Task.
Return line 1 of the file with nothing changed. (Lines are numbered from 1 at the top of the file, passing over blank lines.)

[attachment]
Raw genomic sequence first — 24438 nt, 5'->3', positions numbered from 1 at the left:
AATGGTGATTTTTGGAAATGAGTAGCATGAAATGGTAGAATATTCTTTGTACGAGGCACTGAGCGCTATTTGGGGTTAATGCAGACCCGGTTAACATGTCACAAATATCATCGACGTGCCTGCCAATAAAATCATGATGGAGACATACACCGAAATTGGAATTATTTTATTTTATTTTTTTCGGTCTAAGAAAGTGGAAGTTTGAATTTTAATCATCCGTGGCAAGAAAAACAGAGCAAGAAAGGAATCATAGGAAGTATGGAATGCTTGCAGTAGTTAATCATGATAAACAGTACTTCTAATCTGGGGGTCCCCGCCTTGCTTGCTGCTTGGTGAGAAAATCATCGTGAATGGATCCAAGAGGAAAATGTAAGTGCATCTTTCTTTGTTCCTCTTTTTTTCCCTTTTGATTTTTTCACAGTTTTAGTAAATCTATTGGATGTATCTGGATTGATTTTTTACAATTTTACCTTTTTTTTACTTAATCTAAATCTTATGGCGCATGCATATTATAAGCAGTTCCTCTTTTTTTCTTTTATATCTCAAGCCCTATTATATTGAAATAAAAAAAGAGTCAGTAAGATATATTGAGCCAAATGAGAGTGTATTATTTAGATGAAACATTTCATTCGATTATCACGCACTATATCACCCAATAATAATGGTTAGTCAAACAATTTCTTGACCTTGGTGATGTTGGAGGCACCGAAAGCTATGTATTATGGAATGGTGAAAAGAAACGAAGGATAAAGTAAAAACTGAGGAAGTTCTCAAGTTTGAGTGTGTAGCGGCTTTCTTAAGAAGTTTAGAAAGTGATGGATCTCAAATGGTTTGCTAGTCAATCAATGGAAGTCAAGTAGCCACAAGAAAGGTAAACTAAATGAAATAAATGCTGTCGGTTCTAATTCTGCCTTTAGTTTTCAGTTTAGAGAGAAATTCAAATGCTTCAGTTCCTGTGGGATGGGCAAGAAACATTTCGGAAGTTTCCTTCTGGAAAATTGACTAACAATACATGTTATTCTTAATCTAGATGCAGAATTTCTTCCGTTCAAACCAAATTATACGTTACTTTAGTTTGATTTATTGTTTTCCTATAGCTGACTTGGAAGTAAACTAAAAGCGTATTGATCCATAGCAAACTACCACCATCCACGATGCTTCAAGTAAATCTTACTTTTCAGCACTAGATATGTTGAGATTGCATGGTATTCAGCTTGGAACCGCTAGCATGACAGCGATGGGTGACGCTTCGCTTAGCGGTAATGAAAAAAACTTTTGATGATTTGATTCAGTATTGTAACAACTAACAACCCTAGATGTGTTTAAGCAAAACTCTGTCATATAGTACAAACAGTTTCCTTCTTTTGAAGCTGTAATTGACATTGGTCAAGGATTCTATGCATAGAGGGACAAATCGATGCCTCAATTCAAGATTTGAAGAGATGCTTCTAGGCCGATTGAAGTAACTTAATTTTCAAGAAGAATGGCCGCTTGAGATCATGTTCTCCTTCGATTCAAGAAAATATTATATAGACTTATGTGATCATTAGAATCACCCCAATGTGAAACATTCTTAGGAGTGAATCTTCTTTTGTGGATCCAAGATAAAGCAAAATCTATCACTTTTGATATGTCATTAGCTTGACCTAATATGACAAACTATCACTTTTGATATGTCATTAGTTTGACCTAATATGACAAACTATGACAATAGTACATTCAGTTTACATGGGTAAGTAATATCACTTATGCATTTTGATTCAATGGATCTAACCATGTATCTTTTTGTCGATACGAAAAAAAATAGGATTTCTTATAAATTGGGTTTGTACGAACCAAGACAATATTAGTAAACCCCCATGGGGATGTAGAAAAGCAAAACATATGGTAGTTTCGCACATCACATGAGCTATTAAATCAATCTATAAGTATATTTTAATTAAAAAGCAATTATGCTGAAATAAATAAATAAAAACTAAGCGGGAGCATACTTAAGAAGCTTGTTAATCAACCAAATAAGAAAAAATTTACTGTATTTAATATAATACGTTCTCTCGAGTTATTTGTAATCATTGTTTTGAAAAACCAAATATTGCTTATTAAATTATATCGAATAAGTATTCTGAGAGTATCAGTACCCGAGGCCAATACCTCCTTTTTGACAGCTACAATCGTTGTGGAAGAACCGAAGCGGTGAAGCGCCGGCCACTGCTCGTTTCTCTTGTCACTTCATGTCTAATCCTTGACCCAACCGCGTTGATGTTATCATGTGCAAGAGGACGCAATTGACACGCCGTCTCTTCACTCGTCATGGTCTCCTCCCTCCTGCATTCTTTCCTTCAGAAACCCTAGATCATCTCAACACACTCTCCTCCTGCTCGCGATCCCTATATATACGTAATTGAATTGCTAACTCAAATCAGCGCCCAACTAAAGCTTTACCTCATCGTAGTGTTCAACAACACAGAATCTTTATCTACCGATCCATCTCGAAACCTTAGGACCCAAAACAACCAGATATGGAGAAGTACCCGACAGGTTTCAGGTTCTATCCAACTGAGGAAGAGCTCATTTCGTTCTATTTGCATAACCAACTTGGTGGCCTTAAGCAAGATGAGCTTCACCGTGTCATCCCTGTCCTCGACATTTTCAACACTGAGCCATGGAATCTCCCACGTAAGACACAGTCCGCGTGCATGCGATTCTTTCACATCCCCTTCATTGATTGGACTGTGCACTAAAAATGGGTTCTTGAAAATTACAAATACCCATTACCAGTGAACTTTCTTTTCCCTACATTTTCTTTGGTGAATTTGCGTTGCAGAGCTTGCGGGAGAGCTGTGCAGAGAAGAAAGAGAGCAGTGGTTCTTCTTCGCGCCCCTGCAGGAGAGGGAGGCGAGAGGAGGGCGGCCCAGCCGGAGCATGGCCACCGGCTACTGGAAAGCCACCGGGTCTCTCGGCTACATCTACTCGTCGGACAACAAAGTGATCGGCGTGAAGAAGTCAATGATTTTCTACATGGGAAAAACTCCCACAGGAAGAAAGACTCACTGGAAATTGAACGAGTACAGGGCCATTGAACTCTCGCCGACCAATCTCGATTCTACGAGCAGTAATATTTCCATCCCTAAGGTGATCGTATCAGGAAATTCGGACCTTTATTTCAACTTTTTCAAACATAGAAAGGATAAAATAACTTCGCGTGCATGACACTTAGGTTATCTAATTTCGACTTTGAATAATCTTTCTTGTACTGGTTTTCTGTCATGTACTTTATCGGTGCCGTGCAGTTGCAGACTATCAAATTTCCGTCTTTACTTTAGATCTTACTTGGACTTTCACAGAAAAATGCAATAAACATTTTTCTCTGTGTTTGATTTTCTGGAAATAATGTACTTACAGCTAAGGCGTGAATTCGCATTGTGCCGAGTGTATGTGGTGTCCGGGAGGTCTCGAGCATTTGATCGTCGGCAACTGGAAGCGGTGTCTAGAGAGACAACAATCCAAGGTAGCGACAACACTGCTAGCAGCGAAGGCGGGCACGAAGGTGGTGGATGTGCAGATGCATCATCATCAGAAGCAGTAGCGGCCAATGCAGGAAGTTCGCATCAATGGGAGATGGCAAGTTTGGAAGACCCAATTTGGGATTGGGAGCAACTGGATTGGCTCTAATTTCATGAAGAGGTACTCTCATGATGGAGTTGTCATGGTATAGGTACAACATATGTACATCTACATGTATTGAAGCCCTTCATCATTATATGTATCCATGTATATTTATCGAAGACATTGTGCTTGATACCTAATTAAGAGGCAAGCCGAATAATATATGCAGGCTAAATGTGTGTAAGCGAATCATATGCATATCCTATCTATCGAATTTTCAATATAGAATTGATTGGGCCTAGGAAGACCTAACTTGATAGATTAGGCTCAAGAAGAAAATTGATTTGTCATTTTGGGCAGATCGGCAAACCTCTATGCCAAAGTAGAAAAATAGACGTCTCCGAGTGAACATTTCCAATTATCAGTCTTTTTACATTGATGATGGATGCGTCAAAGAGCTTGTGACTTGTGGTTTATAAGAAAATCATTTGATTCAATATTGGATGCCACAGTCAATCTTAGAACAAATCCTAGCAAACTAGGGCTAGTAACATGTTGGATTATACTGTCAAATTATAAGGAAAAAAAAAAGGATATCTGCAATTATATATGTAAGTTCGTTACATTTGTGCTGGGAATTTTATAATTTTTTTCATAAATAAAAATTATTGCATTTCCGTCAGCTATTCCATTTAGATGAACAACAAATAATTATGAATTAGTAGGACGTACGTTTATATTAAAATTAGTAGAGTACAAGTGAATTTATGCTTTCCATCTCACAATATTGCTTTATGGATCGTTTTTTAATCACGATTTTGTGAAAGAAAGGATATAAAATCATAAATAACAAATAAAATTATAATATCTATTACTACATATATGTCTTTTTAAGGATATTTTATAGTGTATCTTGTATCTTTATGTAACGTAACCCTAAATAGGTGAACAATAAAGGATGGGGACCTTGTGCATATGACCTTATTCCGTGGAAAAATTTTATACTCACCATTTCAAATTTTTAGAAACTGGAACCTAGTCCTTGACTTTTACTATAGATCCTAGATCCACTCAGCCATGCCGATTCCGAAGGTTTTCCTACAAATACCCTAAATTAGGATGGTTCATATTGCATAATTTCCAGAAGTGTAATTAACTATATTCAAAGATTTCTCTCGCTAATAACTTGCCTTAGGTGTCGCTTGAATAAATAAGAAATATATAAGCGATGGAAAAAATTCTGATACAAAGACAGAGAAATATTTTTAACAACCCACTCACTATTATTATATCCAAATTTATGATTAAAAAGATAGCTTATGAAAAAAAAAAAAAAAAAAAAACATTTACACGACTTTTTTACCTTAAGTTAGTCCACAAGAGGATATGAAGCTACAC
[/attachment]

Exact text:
Raw genomic sequence first — 24438 nt, 5'->3', positions numbered from 1 at the left: